Thinking back on what led me up to this point, I couldn't help but feel that it just seemed too easy. Actually getting to this point took a lot of research and investigation, sure, but once I got to the Despair Pub, everything was smooth sailing. I talk to a guy, and he gives me the information I'm looking for. No payment, no catch, nothing. It was almost as if someone wanted me to be here, and frankly, I wasn't sure if that was a good thing or a bad thing.

As I walked into a clearing in the woods, I suddenly felt something hit the back of my head and everything went black.

When I woke up, I was tied to a chair in a dark room, lit only by a single lightbulb hanging from the ceiling. As I looked around for any clue about my surroundings or possibly something I could use to escape, a dapper Monty Mole walked into the light. We had never met personally, but I recognized him immediately. My greatest enemy, Monty Brando.

With every part of me that hated Mr. Morris, I despised this guy probably ten times as much. He was the boss of one of the most powerful mafia in the Mushroom Kingdom, but that's not exactly why I considered him to be my greatest enemy. Oh no, it was far more personal than that. Years ago, I lost what I loved most, all thanks to this scum. From that day on, I swore I would dismantle his organization and every other lousy mafia that popped up.

"Shmaluigi, we meet at last," Brando said in the usual calm demeanor he was always noted for.

"Monty Brando..." I snarled at him.

"Ah, good, so you do recognize me. I thought IG may have hit you on the head too hard when he brought you here. I was hoping we could have a chat before getting down to business."

"Shmaluigi doesn't have time to deal with the likes of you right now! He's on his way to investigate the Killing Game!"

He chuckled. "Shmaluigi, Shmaluigi... How can someone be so intelligent, yet so dull? How amusing."

I was confused. "Wh- what are you talking about?"

"Do I really have to spell it out for you, detective? There is no Killing Game. There never was any Killing Game. I have eyes and ears everywhere, Shmaluigi. I knew exactly what you were up to, and I knew if I had false information planted in the right places, you would walk right into my trap. And here you are..."

I couldn't believe what I was hearing, and yet, it made perfect sense. Everything I had thought about was right. Someone indeed wanted me to be here, but it was more nefarious than I ever could have imagined.

"Here's the deal, Shmaluigi. I know you've been trying to destroy my organization since you joined the NWPD. I didn't pay it too much mind at the time. You weren't the first overzealous rookie to try something like that, and I have no reason to believe you'll be the last. Nothing ever came of it, of course, and I assumed you were just another two-bit detective. But that all changed a few months ago. You ran off to Rogueport, studied under that Fulbright character, and helped to dismantle that prosecutor's mafia in the span of less than a week. That's when I realized you just might be a problem after all. I thought when I heard of your demise at the sheep pasture that it was the end of you, but then you came back... So this time, I'm going to make sure you're taken care of. Permanently."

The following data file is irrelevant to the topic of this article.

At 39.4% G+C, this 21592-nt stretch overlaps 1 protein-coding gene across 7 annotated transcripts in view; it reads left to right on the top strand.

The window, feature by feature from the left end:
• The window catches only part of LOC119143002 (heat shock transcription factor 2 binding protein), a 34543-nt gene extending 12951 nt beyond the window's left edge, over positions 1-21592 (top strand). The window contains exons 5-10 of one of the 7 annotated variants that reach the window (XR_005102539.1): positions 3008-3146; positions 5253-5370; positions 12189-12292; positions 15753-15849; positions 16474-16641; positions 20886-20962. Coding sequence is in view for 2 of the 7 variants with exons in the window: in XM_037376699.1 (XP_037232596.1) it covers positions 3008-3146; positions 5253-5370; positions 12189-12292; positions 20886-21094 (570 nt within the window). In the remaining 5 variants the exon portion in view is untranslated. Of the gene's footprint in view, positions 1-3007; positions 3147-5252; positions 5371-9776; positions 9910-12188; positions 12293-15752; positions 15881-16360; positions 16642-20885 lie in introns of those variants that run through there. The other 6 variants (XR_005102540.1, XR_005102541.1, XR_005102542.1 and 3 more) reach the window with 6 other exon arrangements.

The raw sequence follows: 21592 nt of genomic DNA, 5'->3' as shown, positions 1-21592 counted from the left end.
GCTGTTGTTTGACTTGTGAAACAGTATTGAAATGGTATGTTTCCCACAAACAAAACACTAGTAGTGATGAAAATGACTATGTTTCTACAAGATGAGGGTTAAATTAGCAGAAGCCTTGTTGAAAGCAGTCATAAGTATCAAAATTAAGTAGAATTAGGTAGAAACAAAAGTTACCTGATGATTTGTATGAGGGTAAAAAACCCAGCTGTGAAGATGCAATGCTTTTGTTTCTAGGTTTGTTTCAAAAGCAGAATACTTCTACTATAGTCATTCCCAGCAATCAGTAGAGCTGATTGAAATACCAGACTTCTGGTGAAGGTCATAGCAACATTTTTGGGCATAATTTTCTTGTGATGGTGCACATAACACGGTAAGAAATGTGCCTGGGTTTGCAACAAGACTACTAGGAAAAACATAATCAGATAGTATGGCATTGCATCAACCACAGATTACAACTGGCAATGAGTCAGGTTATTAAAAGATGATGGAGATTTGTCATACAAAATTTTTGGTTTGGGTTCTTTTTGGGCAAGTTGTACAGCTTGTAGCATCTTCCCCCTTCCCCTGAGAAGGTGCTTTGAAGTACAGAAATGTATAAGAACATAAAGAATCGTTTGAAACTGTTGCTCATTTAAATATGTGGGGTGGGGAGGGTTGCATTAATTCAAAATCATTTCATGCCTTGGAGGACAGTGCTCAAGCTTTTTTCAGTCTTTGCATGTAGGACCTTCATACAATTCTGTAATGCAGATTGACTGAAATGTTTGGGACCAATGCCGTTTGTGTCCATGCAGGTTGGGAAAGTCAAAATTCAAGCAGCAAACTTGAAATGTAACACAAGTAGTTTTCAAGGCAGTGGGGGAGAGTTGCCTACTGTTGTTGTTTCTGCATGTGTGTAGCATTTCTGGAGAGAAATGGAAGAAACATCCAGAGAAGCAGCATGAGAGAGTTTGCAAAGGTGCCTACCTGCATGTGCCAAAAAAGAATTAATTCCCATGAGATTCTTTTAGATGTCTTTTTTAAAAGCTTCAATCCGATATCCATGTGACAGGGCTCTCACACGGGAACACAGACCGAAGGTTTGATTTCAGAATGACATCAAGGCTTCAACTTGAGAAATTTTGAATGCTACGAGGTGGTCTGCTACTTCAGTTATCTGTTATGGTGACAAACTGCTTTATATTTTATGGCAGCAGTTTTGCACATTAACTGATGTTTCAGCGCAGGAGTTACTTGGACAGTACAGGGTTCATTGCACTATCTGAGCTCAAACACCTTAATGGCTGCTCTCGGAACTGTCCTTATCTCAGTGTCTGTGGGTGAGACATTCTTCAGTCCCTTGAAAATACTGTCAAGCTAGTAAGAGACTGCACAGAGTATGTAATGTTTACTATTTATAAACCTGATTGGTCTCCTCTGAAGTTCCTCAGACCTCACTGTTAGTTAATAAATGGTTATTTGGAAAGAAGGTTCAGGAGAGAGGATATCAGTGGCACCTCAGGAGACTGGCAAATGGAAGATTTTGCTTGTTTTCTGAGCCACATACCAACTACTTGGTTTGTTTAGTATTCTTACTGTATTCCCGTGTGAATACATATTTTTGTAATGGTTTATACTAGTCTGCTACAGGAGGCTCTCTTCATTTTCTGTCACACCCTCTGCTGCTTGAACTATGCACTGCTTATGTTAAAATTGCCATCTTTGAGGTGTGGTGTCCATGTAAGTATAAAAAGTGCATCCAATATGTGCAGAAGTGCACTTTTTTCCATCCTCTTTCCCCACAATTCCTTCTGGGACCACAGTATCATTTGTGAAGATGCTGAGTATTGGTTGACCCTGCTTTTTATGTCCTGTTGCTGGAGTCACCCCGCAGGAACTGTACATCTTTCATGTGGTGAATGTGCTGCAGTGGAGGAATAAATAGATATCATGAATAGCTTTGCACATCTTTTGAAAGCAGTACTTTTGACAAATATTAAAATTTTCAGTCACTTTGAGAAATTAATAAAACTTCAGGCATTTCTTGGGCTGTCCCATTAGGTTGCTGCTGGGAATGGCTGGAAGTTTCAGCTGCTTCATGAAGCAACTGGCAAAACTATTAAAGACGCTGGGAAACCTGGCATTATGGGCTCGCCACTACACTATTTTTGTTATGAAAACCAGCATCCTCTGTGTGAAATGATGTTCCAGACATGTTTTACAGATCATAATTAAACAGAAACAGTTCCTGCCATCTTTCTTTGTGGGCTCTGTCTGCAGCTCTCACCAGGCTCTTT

Brando motioned and a spindly looking robot with mismatched parts stepped into the light, its feet clanking loudly on the floor. "IG?"

"Ready and awaiting orders," the robot droned.

"Terminate him."


My life flashed before my eyes as the robot raised its gun at me. Suddenly, a bucket fell on its head from the ceiling.

"Error. Vision obstructed," the robot said, putting away its weapon to try and remove the bucket.

As I looked around for where it could have came from, a familiar avian landed on the robot's shoulders.

"HONK HONK HONK HONK HONK! (I APPROACH THEE IN ORDER TO ENGAGE THEE IN BATTLE FORTHWITH!)" exclaimed the goose as he shoved the pointy end of his signature pipe into the robot's mechanical chest.

"Manufacturer's protocol dictates I cannot be captuuuuuuured..." the robot said as it deactivated and fell to the ground in a pile of scrap.

"Mr. Goose?!" I exclaimed.

"Honk honk honk honko honoko hoonk. (My warmest salutations and greetings, my most esteemed compatriot, but an inkling has chanced upon mine attention that there exist dark schemings against your person.)" Mr. Goose said before cutting the ropes with a single bite of his bill. "Honk honnnk. Honk honk! Honk honk. (Come, we have not time to dawdle and make acquaintance. It behooves us to fly, at once! Ah, 'tis a mere figure of speech for yourself.)"

"Wait, where's Brando?" I wondered aloud, just before a red bolt of light shot out of the darkness straight towards me.

"Time to take matters into my own hands," Brando said as he stepped into the light, holding IG-11's gun. That was no gun, that was some sort of sci-fi laser blaster! "Goodbye, Shmaluigi."

I skillfully dodged every single one of Brando's laser shots across the room. Okay, actually, I probably looked more like a Cheep Cheep flopping around out of water, and at one point I tripped over something, but the important thing is that I didn't get hit by any of the lasers. Luckily, I was eventually able to take cover.

"You're quite the tenacious one, detective, but don't think you can outsmart me," Brando said, pausing between blaster shots. Just then, I heard a familiar honk followed by the sounds of a struggle. "What the- Let go of that, you bothersome waterfowl!"

"Mr. Goose?" I said, peeking up from the object I was hiding behind, not that I could see much in the darkness of the room.